A wheely good initiative

Caption: WDHS staff members Megan McLeish, Brigid Kelly, Heinz de Chelard and Dale Harris, with RideKola CEO & Founder, Chris Arnott and WDHS Director of Corporate Services, Nick Starkie

In recent weeks ebikes were seen criss-crossing Hamilton, as staff at Western District Health Service (WDHS) trialled a new way of commuting to work.

In a first of its kind in Victoria, 25 WDHS staff tried an ebike for a week, to role-model healthy, active transport and support the organisations’s sustainability goals.

Over the trial period, staff travelled around 500km – an average of 38km per bike.

Director of Corporate Services, Nick Starkie, says active transport has many benefits for individuals and organisations like WDHS.

“The benefits of active transport include increasing physical and mental wellbeing, better concentration, lowering carbon emissions, less road congestion and the need for fewer parking spaces.

It’s great for individuals, the workplace and the community and with stats showing that over 56% of car trips in Victoria are under 5km, we hope that more people will consider walking and riding now that they’ve seen how easy it can be,” he said.

Along with the many health benefits, Mr Starkie says using the ebikes for a couple of weeks translated to a reduction in emissions of 131 kgs.

“With close to 900 staff, we could potentially save thousands of tonnes of emissions each year if staff were to ride or walk, rather than drive to work and meetings,” he said.

The ebikes were provided by Melbourne company RideKola, who refurbish and electrify used, Dutch city bikes. The ebikes are available to the public on a subscription platform, to reduce upfront costs and are fully maintained and supported by the company.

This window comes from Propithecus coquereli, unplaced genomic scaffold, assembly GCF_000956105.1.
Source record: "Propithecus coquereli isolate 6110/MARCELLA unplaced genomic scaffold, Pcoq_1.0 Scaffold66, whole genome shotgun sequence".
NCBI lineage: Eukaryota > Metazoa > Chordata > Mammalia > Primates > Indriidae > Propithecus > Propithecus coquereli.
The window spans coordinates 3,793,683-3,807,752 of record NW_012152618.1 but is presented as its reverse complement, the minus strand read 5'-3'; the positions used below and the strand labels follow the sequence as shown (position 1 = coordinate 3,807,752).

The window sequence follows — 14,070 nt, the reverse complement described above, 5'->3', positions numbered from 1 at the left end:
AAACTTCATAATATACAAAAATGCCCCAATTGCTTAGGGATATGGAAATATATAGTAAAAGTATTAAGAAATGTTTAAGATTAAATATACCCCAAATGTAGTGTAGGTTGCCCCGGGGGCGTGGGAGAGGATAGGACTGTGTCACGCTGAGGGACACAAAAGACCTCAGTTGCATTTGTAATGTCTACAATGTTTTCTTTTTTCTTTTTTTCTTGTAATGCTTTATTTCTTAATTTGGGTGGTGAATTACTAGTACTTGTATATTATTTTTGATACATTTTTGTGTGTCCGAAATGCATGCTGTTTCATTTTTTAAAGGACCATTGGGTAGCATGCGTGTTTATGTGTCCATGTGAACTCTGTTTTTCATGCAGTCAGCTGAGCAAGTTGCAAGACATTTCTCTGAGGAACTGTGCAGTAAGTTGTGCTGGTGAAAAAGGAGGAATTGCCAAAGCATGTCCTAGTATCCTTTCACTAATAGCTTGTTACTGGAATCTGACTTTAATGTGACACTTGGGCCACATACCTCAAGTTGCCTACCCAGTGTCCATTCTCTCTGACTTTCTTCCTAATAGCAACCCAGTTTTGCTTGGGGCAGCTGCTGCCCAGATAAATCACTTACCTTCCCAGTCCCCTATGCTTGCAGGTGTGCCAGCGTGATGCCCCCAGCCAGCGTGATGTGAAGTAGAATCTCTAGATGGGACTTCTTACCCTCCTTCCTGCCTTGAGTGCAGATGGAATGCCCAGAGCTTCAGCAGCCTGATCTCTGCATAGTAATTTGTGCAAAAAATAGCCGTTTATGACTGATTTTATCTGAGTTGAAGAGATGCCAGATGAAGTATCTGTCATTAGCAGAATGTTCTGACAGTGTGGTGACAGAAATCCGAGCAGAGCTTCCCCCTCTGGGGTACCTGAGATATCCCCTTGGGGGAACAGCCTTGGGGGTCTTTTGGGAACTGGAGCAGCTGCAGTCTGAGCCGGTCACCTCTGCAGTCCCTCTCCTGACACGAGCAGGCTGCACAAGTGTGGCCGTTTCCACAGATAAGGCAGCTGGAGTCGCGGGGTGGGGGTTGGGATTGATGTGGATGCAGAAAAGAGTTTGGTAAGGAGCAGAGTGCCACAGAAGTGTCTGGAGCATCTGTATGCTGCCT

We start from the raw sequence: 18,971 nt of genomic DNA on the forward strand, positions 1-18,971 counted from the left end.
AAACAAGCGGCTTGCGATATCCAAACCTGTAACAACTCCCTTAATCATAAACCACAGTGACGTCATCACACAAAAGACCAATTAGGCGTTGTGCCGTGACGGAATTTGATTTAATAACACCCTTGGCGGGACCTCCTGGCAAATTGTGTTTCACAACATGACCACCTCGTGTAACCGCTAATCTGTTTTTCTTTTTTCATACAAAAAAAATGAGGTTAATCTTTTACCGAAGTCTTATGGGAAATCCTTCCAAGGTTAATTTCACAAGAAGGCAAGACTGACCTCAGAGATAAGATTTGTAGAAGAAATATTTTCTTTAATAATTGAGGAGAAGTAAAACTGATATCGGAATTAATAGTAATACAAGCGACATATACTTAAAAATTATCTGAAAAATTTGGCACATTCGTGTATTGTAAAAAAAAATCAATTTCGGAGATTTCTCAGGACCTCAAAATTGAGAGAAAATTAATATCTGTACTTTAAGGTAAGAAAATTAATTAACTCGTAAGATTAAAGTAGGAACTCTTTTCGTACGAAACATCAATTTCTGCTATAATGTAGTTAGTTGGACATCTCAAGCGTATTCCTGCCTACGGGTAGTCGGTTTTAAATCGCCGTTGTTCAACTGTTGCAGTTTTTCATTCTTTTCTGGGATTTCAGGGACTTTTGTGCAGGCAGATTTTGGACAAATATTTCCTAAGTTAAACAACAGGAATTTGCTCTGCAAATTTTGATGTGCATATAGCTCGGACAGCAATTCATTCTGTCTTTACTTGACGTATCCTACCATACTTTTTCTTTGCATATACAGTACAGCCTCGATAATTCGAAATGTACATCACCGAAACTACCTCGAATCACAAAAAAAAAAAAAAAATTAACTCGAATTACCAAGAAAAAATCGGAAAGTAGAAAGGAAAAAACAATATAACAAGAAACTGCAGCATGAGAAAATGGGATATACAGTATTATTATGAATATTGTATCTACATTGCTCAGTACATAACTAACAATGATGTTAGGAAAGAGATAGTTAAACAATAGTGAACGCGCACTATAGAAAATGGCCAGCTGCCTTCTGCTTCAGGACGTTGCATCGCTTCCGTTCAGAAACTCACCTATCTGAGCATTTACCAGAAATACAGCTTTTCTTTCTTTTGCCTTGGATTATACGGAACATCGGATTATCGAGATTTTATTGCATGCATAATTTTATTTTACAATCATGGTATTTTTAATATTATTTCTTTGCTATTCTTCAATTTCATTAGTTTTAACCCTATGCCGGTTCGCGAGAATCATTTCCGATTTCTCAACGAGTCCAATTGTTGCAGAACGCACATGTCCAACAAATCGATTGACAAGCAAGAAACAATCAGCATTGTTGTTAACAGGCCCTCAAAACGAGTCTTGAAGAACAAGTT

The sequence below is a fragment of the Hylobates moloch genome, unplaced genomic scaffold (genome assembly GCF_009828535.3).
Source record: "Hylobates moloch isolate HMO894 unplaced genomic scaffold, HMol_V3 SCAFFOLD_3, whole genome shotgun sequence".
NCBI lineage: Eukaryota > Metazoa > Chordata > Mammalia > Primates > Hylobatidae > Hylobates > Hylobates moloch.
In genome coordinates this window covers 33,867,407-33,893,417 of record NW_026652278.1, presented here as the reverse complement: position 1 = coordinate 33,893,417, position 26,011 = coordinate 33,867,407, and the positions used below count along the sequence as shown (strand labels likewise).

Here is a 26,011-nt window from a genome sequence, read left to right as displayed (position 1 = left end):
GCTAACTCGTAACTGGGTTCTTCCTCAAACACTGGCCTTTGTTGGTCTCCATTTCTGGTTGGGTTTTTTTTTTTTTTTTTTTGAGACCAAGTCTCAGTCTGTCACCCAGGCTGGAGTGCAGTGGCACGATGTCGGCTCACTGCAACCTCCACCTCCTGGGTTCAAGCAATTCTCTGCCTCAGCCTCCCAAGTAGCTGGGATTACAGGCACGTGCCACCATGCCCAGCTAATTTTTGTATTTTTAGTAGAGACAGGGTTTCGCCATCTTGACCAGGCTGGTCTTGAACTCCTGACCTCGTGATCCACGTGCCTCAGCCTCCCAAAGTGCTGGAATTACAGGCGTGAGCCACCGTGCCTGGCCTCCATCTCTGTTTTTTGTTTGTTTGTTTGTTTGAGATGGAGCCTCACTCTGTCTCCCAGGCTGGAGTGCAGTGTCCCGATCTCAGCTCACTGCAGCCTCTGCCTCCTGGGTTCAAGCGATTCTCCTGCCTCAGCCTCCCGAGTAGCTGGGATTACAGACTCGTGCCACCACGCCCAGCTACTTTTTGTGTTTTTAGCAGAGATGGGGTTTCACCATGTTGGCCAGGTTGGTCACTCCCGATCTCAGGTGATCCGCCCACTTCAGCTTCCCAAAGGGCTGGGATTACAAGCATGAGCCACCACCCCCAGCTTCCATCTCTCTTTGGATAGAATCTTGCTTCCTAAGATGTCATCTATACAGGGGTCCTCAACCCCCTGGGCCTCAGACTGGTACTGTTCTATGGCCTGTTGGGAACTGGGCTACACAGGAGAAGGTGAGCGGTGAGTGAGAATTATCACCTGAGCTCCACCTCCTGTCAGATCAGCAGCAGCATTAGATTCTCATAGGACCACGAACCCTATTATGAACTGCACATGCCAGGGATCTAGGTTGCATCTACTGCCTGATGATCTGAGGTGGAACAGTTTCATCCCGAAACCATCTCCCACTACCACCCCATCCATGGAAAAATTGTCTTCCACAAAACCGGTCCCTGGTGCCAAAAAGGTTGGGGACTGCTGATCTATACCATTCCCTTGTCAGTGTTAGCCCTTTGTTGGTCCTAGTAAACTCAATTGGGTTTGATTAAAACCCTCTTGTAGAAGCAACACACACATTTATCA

The bikes are a very easy to ride, Dutch style ebike with a step through frame, crate, lights that come on when you turn the bike on for safety, covered chain and mud guards. They are designed specificaly to replace cars for short to medium trips.

They also have electronic locks that are unlocked via an app, making it quick and convenient. The app also reports the number of trips, kilometres cycled and emissions saved.

Mr Starkie said the feedback from staff who participated in the program was incredibly positive, and he is grateful to RideKola for facilitating the trial.

“Many of the participants had never ridden a bike to work before, and it was exciting to see how enthusiastically they embraced the program.

Encouragingly, similar trials elsewhere have seen a 50% post-trial switch to active transport from participants.

A big thank you to Chris and the team at Ride-kola and WDHS Environmental Services Officer, Heinz de Chelard for supporting staff to use the bikes and making the trial possible,” Mr Starkie said.


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